Greater Yellowlegs

The Greater Yellowlegs (Tringa melanoleuca) is a large shorebird found throughout much of North America. This species measures approximately 13 to 15 inches (33 to 38 cm) in length, with a wingspan of 28 to 32 inches (71 to 81 cm) and weighs between 4.8 to 8.1 ounces (135 to 230 grams).

The Greater Yellowlegs is easily distinguished from other shorebirds by its long, bright yellow legs, and its slender, slightly upturned bill which measures about 2.5 to 3.5 inches (6.4 to 8.9 cm) in length. This species has a mottled gray-brown plumage on its upperparts and a white underbelly.

The Greater Yellowlegs is a migratory species, breeding in the boreal forests and wetlands of northern Canada and Alaska and spending the non-breeding season along the coasts of the United States, Mexico, Central America, and northern South America. These birds undertake long-distance migrations, with some individuals traveling up to 3,000 miles (4,800 km) each way.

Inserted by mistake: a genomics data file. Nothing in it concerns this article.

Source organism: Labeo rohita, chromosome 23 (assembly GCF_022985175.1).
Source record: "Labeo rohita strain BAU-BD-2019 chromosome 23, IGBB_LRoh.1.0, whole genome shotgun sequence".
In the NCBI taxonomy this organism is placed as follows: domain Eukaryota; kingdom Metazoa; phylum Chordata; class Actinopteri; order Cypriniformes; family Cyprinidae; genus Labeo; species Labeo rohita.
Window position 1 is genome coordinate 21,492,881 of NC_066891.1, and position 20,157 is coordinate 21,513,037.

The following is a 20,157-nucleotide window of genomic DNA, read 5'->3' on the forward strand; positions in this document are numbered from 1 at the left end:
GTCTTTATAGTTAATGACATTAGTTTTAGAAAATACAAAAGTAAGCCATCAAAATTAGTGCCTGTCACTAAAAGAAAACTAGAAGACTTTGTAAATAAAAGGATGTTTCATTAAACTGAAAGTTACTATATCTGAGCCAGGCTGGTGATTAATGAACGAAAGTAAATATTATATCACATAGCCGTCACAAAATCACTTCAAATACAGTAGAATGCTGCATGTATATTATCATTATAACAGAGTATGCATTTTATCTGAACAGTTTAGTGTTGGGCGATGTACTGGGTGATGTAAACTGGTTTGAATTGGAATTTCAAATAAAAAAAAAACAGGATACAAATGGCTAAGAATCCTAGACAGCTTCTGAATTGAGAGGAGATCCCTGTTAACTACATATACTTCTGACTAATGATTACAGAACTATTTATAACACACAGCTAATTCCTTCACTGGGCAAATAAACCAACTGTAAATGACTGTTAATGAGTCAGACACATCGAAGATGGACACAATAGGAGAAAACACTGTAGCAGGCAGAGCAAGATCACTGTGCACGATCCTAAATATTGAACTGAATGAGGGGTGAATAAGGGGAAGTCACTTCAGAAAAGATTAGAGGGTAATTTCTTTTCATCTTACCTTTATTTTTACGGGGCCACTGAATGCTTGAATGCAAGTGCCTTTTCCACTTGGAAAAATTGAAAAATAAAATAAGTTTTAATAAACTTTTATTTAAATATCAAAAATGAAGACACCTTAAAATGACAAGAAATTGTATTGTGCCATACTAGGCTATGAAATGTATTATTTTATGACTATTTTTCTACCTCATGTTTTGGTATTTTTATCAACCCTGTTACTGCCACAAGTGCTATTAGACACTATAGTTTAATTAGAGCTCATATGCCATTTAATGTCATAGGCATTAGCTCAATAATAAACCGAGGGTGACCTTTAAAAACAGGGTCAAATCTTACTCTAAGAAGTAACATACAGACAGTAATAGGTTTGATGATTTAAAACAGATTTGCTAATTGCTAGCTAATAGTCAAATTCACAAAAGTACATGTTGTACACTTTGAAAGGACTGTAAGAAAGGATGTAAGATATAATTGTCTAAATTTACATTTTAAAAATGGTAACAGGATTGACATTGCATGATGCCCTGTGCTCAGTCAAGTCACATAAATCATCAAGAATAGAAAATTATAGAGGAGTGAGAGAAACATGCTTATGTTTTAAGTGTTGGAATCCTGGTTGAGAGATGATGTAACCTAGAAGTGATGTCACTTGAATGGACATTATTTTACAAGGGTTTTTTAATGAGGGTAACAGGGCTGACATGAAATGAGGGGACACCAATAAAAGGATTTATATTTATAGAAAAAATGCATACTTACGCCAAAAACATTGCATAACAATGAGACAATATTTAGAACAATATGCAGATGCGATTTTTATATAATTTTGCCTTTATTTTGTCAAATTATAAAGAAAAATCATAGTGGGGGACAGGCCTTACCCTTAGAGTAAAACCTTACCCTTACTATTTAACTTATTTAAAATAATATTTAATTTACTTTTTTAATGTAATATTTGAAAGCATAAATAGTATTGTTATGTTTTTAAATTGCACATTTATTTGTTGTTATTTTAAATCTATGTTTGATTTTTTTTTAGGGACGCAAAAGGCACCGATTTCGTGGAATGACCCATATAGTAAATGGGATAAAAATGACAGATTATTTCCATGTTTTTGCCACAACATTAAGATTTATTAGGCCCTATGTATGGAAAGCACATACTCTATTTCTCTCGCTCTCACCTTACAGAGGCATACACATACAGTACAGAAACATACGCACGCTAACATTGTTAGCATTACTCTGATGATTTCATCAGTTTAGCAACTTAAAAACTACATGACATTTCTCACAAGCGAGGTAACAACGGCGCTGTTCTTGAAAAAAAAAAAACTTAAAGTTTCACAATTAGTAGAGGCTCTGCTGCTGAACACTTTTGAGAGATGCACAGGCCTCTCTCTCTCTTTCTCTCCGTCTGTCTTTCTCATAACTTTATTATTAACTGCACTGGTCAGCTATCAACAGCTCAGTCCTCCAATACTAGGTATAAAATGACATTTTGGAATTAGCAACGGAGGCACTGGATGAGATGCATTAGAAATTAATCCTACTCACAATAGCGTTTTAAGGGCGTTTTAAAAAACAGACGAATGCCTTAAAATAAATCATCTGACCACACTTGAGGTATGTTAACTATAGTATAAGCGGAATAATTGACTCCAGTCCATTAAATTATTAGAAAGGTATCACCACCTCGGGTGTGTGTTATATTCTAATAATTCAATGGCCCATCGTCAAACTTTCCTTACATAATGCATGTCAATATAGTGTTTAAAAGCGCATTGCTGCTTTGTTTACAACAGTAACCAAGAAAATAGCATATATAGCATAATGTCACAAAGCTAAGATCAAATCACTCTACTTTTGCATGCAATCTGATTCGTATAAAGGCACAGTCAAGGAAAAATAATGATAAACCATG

This species can be found in a variety of habitats, including freshwater marshes, tidal flats, and mudflats, where they feed on a wide range of invertebrates such as insects, crustaceans, and mollusks. They use their long bills to probe into the mud or sand to extract their prey. During migration, they can also be found in coastal habitats such as beaches and estuaries.

Greater Yellowlegs

The Greater Yellowlegs is a relatively common species, but like many shorebirds, it faces threats from habitat loss and degradation, climate change, and disturbance by humans and predators. Conservation efforts are underway to protect this species, including the designation of Important Bird Areas and the development of management plans to protect breeding and migratory habitats.

Copyright 2024